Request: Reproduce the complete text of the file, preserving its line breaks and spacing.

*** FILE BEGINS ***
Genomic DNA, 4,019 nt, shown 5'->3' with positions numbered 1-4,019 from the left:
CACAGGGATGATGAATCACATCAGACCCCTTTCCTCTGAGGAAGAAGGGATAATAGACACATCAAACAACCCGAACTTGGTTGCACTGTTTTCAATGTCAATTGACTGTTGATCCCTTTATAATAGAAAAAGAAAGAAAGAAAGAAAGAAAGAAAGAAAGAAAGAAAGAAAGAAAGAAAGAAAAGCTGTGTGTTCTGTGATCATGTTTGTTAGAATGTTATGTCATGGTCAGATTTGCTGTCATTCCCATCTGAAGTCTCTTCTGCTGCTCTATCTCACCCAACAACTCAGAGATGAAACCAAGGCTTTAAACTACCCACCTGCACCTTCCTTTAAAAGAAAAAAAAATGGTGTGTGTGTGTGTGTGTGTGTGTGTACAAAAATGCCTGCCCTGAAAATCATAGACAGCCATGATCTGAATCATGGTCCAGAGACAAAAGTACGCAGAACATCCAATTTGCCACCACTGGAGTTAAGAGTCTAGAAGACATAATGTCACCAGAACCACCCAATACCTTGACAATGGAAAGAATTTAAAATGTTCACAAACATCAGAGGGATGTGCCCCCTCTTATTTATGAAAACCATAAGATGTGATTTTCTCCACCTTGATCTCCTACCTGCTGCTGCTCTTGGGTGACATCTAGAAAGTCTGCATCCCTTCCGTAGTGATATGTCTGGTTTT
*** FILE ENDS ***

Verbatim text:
Genomic DNA, 4,019 nt, shown 5'->3' with positions numbered 1-4,019 from the left:
CACAGGGATGATGAATCACATCAGACCCCTTTCCTCTGAGGAAGAAGGGATAATAGACACATCAAACAACCCGAACTTGGTTGCACTGTTTTCAATGTCAATTGACTGTTGATCCCTTTATAATAGAAAAAGAAAGAAAGAAAGAAAGAAAGAAAGAAAGAAAGAAAGAAAGAAAGAAAGAAAAGCTGTGTGTTCTGTGATCATGTTTGTTAGAATGTTATGTCATGGTCAGATTTGCTGTCATTCCCATCTGAAGTCTCTTCTGCTGCTCTATCTCACCCAACAACTCAGAGATGAAACCAAGGCTTTAAACTACCCACCTGCACCTTCCTTTAAAAGAAAAAAAAATGGTGTGTGTGTGTGTGTGTGTGTGTGTACAAAAATGCCTGCCCTGAAAATCATAGACAGCCATGATCTGAATCATGGTCCAGAGACAAAAGTACGCAGAACATCCAATTTGCCACCACTGGAGTTAAGAGTCTAGAAGACATAATGTCACCAGAACCACCCAATACCTTGACAATGGAAAGAATTTAAAATGTTCACAAACATCAGAGGGATGTGCCCCCTCTTATTTATGAAAACCATAAGATGTGATTTTCTCCACCTTGATCTCCTACCTGCTGCTGCTCTTGGGTGACATCTAGAAAGTCTGCATCCCTTCCGTAGTGATATGTCTGGTTTT